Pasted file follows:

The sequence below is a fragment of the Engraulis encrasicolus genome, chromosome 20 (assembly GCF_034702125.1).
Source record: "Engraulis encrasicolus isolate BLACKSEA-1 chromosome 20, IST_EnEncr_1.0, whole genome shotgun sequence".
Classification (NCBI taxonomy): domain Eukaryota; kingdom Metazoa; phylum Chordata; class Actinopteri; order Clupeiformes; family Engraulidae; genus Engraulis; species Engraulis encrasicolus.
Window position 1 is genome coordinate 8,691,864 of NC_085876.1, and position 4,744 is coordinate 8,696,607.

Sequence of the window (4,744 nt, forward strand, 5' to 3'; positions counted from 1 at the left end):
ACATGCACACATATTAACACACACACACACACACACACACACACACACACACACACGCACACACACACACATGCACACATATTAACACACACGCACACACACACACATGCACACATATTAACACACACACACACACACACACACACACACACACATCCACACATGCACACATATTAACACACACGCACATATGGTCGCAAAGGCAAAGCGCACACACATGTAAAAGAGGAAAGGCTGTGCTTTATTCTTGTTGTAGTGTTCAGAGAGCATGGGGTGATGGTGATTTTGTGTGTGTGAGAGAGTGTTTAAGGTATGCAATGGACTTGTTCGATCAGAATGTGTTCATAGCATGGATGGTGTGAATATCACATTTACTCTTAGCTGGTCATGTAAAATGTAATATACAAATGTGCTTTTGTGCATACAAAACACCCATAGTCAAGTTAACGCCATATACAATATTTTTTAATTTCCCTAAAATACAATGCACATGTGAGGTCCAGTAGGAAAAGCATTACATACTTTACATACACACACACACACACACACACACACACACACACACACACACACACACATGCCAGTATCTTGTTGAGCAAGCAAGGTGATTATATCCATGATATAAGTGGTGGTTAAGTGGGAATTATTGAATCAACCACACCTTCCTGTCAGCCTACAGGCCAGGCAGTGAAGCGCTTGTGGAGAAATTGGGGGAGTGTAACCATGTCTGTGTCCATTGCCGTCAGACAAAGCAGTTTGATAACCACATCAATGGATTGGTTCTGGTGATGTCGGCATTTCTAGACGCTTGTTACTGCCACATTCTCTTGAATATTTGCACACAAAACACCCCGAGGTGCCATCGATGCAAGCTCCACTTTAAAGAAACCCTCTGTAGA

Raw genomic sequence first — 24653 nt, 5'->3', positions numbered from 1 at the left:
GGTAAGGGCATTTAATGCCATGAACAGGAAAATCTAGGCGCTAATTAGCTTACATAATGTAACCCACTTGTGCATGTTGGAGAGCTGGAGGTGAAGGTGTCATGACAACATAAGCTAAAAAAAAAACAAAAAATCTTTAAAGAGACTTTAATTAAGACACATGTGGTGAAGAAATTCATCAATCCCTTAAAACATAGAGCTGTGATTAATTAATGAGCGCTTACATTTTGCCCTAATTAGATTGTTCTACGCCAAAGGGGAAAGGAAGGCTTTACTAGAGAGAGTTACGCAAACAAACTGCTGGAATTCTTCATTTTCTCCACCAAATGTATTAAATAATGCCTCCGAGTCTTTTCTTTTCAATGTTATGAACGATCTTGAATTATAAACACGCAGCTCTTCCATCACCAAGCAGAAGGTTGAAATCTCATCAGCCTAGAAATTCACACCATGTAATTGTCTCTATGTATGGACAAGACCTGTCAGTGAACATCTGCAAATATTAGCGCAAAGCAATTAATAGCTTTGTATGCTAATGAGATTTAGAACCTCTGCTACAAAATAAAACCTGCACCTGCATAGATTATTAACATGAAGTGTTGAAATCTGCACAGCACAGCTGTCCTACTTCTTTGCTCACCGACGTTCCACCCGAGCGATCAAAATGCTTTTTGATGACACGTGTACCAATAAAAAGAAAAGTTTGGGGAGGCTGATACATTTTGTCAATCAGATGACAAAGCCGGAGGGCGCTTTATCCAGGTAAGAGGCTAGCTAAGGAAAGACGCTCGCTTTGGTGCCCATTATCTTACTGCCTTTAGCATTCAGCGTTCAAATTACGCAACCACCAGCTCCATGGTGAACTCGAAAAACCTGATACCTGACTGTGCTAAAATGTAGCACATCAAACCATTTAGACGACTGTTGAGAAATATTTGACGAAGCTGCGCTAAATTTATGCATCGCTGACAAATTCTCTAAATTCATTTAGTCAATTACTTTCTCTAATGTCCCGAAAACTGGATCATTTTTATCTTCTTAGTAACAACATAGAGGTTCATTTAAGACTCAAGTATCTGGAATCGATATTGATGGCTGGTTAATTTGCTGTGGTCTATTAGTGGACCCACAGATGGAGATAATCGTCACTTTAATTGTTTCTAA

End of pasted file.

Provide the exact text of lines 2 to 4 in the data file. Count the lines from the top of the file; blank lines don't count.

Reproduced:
Source record: "Engraulis encrasicolus isolate BLACKSEA-1 chromosome 20, IST_EnEncr_1.0, whole genome shotgun sequence".
Classification (NCBI taxonomy): domain Eukaryota; kingdom Metazoa; phylum Chordata; class Actinopteri; order Clupeiformes; family Engraulidae; genus Engraulis; species Engraulis encrasicolus.
Window position 1 is genome coordinate 8,691,864 of NC_085876.1, and position 4,744 is coordinate 8,696,607.